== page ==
A note on ignorance from Kant
Immanuel Kant’s Critique of Pure Reason is a hugely impressive (but fiendishly difficult) treatment of our knowledge and ignorance.
One of its more clear and plainly-written segments comes in a Note to a section entitled: ‘The Transcendental Ideal’. In this, Kant writes:
“The investigations and calculations of astronomers have taught us much that is wonderful; but the most important lesson we have received from them is the discovery of the abyss of our ignorance in relation to the universe – an ignorance, the magnitude of which reason, without the information thus derived, could never have conceived. This discovery of our deficiencies must produce a great change in the determination of the aims of human reason.”
There is a crucial point here for all of us, that the deficiencies in our claims to knowledge are as much if not more important than all our achievements.
Too often we assume that our knowledge is all-pervading or at least at some point in the future will be all-pervading. But there is no reason to assume this. Kant said (in 1781) that our ignorance of the whole nature of the universe constituted an “abyss”, and this is still true today, despite all the advances in science and technology. Any belief that we do, or can, understand reality in in its totality, is an act of faith on a par with a belief in God. We may believe it, but there is no reason to believe it.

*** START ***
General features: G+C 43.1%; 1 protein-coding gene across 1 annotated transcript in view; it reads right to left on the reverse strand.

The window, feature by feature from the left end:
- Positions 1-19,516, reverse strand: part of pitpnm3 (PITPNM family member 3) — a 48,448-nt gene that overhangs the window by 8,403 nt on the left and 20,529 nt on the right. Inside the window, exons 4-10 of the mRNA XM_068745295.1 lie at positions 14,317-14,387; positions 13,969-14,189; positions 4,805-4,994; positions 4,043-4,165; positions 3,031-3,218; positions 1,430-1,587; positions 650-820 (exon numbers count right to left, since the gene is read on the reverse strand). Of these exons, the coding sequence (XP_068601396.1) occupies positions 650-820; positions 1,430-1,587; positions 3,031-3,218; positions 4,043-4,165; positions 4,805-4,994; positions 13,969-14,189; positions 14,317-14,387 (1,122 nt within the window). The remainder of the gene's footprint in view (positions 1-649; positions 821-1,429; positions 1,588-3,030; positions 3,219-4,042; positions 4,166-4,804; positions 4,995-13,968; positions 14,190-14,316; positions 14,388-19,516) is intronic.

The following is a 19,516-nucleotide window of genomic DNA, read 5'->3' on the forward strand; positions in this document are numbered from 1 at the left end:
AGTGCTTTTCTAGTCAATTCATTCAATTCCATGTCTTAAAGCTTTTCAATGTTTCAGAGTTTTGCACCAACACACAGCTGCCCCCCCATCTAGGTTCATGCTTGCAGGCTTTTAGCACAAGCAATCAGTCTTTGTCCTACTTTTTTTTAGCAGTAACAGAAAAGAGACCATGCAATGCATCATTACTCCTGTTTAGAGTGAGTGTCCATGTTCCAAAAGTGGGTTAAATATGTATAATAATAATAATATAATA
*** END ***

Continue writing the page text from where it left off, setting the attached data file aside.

This calls for a certain humility which is not easy to retain in our ‘fast-moving’ world of growing markets, moving peoples and the progressive colonisation of the natural world.
By trying to get on, just to get by, we can’t help but be a cog in the wheel of a system whose advocates claim ultimate right on their side, but with no ultimate justification – just self-justifying ideology. We have no reason to trust them just as we have no reason to trust the Marxists and Islamists and other ideologues who claim self-righteousness and moral superiority from spurious claims to ultimate knowledge.